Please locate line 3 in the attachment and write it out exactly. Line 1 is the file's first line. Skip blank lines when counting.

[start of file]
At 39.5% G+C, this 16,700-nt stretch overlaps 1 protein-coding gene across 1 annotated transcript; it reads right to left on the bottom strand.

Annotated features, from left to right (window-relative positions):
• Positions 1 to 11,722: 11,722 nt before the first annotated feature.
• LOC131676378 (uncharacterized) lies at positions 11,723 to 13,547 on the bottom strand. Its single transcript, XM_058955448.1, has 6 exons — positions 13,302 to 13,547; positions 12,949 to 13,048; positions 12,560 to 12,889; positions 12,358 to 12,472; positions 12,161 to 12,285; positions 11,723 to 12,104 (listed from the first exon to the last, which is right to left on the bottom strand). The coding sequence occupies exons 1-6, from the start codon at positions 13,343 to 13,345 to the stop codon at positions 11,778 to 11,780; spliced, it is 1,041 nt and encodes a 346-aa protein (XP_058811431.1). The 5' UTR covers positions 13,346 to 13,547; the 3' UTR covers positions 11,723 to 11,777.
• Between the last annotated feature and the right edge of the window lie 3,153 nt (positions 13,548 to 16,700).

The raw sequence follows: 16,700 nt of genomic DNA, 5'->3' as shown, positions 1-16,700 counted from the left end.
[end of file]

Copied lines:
• Positions 1 to 11,722: 11,722 nt before the first annotated feature.